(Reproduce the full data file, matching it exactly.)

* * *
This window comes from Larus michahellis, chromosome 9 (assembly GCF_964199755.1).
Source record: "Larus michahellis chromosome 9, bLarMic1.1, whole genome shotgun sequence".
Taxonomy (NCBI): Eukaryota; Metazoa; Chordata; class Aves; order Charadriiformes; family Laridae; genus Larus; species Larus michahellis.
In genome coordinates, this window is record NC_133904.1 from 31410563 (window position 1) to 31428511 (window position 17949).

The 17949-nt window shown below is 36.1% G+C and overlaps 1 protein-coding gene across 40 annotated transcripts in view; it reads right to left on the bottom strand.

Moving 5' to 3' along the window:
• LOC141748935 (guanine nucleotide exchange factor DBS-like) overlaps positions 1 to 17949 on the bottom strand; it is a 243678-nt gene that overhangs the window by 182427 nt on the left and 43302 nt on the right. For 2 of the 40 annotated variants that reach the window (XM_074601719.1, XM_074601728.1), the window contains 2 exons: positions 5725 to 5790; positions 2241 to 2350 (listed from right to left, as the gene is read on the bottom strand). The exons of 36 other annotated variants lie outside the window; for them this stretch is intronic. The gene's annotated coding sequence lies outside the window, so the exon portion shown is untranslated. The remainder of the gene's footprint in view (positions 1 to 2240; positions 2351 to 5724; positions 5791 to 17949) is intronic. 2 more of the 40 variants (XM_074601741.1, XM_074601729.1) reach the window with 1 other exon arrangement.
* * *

This window comes from Larus michahellis, chromosome 9 (assembly GCF_964199755.1).
Source record: "Larus michahellis chromosome 9, bLarMic1.1, whole genome shotgun sequence".
Taxonomy (NCBI): Eukaryota; Metazoa; Chordata; class Aves; order Charadriiformes; family Laridae; genus Larus; species Larus michahellis.
In genome coordinates, this window is record NC_133904.1 from 31410563 (window position 1) to 31428511 (window position 17949).

The 17949-nt window shown below is 36.1% G+C and overlaps 1 protein-coding gene across 40 annotated transcripts in view; it reads right to left on the bottom strand.

Moving 5' to 3' along the window:
• LOC141748935 (guanine nucleotide exchange factor DBS-like) overlaps positions 1 to 17949 on the bottom strand; it is a 243678-nt gene that overhangs the window by 182427 nt on the left and 43302 nt on the right. For 2 of the 40 annotated variants that reach the window (XM_074601719.1, XM_074601728.1), the window contains 2 exons: positions 5725 to 5790; positions 2241 to 2350 (listed from right to left, as the gene is read on the bottom strand). The exons of 36 other annotated variants lie outside the window; for them this stretch is intronic. The gene's annotated coding sequence lies outside the window, so the exon portion shown is untranslated. The remainder of the gene's footprint in view (positions 1 to 2240; positions 2351 to 5724; positions 5791 to 17949) is intronic. 2 more of the 40 variants (XM_074601741.1, XM_074601729.1) reach the window with 1 other exon arrangement.